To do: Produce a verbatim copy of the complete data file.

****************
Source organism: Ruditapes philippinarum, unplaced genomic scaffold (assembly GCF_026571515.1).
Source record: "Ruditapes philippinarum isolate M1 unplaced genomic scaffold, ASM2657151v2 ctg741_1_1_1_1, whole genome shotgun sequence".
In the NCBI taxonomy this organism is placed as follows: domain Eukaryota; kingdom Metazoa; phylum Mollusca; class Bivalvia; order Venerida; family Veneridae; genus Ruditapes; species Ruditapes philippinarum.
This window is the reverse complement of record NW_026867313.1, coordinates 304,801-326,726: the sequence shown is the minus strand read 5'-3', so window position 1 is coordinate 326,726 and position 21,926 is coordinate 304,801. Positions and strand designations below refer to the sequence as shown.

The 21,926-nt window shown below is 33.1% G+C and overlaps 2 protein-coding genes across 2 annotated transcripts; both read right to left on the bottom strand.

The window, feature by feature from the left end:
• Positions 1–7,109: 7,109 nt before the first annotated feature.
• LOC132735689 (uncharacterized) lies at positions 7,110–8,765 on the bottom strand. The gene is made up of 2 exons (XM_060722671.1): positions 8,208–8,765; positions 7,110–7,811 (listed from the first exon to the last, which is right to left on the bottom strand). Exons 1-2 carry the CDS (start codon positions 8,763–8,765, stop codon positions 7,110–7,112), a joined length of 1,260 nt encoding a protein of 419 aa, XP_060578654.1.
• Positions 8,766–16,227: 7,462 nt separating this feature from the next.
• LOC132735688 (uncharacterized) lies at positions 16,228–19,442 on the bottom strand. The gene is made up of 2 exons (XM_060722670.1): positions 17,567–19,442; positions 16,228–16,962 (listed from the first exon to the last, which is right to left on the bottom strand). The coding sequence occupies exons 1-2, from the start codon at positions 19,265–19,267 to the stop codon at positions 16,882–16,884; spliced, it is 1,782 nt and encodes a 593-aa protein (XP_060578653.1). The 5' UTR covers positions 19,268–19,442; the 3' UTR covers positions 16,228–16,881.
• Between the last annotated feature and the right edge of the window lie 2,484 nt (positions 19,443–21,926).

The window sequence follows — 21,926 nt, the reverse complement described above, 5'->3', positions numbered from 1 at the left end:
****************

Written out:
Source organism: Ruditapes philippinarum, unplaced genomic scaffold (assembly GCF_026571515.1).
Source record: "Ruditapes philippinarum isolate M1 unplaced genomic scaffold, ASM2657151v2 ctg741_1_1_1_1, whole genome shotgun sequence".
In the NCBI taxonomy this organism is placed as follows: domain Eukaryota; kingdom Metazoa; phylum Mollusca; class Bivalvia; order Venerida; family Veneridae; genus Ruditapes; species Ruditapes philippinarum.
This window is the reverse complement of record NW_026867313.1, coordinates 304,801-326,726: the sequence shown is the minus strand read 5'-3', so window position 1 is coordinate 326,726 and position 21,926 is coordinate 304,801. Positions and strand designations below refer to the sequence as shown.

The 21,926-nt window shown below is 33.1% G+C and overlaps 2 protein-coding genes across 2 annotated transcripts; both read right to left on the bottom strand.

The window, feature by feature from the left end:
• Positions 1–7,109: 7,109 nt before the first annotated feature.
• LOC132735689 (uncharacterized) lies at positions 7,110–8,765 on the bottom strand. The gene is made up of 2 exons (XM_060722671.1): positions 8,208–8,765; positions 7,110–7,811 (listed from the first exon to the last, which is right to left on the bottom strand). Exons 1-2 carry the CDS (start codon positions 8,763–8,765, stop codon positions 7,110–7,112), a joined length of 1,260 nt encoding a protein of 419 aa, XP_060578654.1.
• Positions 8,766–16,227: 7,462 nt separating this feature from the next.
• LOC132735688 (uncharacterized) lies at positions 16,228–19,442 on the bottom strand. The gene is made up of 2 exons (XM_060722670.1): positions 17,567–19,442; positions 16,228–16,962 (listed from the first exon to the last, which is right to left on the bottom strand). The coding sequence occupies exons 1-2, from the start codon at positions 19,265–19,267 to the stop codon at positions 16,882–16,884; spliced, it is 1,782 nt and encodes a 593-aa protein (XP_060578653.1). The 5' UTR covers positions 19,268–19,442; the 3' UTR covers positions 16,228–16,881.
• Between the last annotated feature and the right edge of the window lie 2,484 nt (positions 19,443–21,926).

The window sequence follows — 21,926 nt, the reverse complement described above, 5'->3', positions numbered from 1 at the left end: